There are two kinds of writing that I will mention: pictographic and ideographic
Pictographic - words represented by a picture
Ideographic - words represented by a symbol
Ex. of Pictographic - a picture of a bird meaning bird
Ex. of Ideographic - a heart symbol meaning symbolically love. 
The Egyptian script however renders only consonants, leaving vowels out of the picture.  That's why it's so hard to figure out how the Egyptian language sounds.  Ex.  Ra or Re?  Common battle I see.  Personally I prefer Ra, but I could easily be wrong.  Writing was also only used by small groups of educated people. 
In most cities of this time, the majority of people were peasents who lived in the city.  During the day they would leave the city in order to work in the fields and then return to the city in the evening. 
Agriculturalists - people so lived a sedentary life. 
Herders - nomadic peoples moving around from one place to another. 
Herders will do a seasonal migration called Transhumance usually transferring from winter to summer pastures. 
Both Mesopotamia and Egypt lacked valuable resources such as timber and metals, yet agricultural wise they were very different.  Mesopotamia had to create canals to get their crops grown.  Worse yet the water in the Euphrates and Tigris could contain harmful salts that would damage the crops, unlike the Nile, which left fertile silts and soil deposits. 
There's also another aspect about Egypt that actually makes it safer than Mesopotamia.  In Mesopotamia the fertile land gradually separated from infertile land.  In Egypt you can literally have one foot in the desert and one foot in fertile soil with plants and everything. 
I will talk more about that when I get to the post on how environment influences cultures and lifestyles in society.
That's basically it for this post.  Next post will focus on the third millennium early Bronze age on Egypt.  Take care! 
Starvix Draxon

Saturday, February 22, 2014

Egyptomania: The Defiling of Egyptian Culture

This post is based on my Professor's Essay, "Egyptomania: Have We Cursed the Pharaohs?" by Professor Frank Holt.  This is not to copy his essay but rather reiterate so I can study it for my Midterm in said professor's class.  He's an amazing teacher, outstanding lecturer, and a really funny one too!  If you're doubting, take his class!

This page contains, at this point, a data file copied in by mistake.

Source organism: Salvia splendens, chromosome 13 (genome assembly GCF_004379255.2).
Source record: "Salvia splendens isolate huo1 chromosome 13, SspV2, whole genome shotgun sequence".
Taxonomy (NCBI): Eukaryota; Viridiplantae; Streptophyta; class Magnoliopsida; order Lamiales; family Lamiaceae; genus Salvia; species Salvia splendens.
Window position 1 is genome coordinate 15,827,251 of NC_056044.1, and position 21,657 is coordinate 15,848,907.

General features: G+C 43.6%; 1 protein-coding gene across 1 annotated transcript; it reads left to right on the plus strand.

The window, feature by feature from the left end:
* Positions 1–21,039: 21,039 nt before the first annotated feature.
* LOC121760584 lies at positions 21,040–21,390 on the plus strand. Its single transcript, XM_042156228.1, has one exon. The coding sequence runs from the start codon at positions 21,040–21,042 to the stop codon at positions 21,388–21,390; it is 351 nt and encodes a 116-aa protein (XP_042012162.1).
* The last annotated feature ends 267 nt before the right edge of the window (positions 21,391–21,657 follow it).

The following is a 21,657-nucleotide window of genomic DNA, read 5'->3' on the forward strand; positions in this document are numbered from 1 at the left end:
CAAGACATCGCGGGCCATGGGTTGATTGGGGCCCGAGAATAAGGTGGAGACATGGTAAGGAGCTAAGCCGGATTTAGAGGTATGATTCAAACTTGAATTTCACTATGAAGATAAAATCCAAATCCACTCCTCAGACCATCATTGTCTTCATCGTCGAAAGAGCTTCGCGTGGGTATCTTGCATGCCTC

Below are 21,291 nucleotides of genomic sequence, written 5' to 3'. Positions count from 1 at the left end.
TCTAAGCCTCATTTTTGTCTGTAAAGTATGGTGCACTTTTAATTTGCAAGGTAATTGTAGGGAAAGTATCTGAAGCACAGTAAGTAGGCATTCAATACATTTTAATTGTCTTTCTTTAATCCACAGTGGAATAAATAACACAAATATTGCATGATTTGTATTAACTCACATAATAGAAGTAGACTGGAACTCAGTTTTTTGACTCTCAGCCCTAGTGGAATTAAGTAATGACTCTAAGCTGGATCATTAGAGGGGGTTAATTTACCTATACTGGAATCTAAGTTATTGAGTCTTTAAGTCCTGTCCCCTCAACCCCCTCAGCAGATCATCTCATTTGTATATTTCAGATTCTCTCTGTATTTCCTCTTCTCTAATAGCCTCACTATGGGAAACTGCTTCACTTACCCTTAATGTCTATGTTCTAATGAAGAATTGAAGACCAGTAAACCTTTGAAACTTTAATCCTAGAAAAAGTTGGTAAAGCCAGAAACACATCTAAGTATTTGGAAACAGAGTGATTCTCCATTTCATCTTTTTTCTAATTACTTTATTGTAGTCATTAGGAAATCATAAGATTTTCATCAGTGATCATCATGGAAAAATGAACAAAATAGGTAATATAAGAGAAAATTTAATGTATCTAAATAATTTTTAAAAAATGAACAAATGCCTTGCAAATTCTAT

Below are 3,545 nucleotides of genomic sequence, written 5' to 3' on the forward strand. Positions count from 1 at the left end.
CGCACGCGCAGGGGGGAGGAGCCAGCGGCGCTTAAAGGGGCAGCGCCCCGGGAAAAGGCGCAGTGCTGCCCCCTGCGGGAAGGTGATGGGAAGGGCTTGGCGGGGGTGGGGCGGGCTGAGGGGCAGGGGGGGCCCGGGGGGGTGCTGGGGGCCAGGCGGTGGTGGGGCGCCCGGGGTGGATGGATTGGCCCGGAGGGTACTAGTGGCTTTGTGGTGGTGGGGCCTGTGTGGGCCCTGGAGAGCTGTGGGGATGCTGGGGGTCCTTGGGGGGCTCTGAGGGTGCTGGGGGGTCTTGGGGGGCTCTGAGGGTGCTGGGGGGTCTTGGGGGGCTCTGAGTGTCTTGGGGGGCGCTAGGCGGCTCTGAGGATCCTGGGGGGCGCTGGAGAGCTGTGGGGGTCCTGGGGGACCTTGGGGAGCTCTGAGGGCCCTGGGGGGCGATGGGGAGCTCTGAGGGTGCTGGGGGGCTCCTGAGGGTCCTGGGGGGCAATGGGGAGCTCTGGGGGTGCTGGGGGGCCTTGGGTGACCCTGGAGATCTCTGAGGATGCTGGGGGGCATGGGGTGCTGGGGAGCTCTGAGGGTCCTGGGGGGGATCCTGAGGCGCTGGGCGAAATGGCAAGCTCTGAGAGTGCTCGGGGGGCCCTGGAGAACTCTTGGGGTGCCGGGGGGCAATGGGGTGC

So what exactly is Egyptomania?  Basically it's a consumer culture distortion of Ancient Egyptian Culture.  All those toys involving Ancient Egypt, that's basically Egyptomania.  But it's far worse than that. 
It all started with the great Father of History, Herodotus himself, who described Egypt in such amazing awe.  When Rome takes over Egypt, they actually "import" some of the obelisks out of Egypt.  The Middle Ages passed down the idea that, "mummies possessed magical powers,-"  But now the fascination that Herodotus felt is now far more exotic and mysterious to us.  The culture is several times removed by oh roughly 2,500 years. 
During the Nineteenth century many "businessmen bought them up and charged admission to special shows in which the unfortunate wrecks would be dramatically stripped down to skin and bones." Talk about abuse towards the dead! 
Some people even believed that, "the pyramids were built as astronomical observatories," but apparently the silliness has shifted to the idea that astronauts built them! Ludicrous! 
It really got bad after the Rosetta Stone was found.  Various countries started to loot and fight over these prized artifacts.  Now Egyptian artifacts are all over the world.  My professor said during one of the lectures that if any aliens were to come down from the sky when all of humanity was gone, they were going to have a hard time figuring out why really old artifacts from Egypt appear in every part of the world.  Some will probably get the misconception that Egypt had a vast global empire and then somehow managed to lose all trace of their powerful global empire in a matter of centuries.  The aliens will never get our history straight after that. 
My professor states in his article that, "By coveting the riches of ancient Egypt, we have robbed knowledge as well as a nation.  Much of what archaeologists would like to study in situ has been scattered across the globe.  The material record of Egypt's past has been disturbed and, therefore, its history either distorted or destroyed."  Interesting don't you think?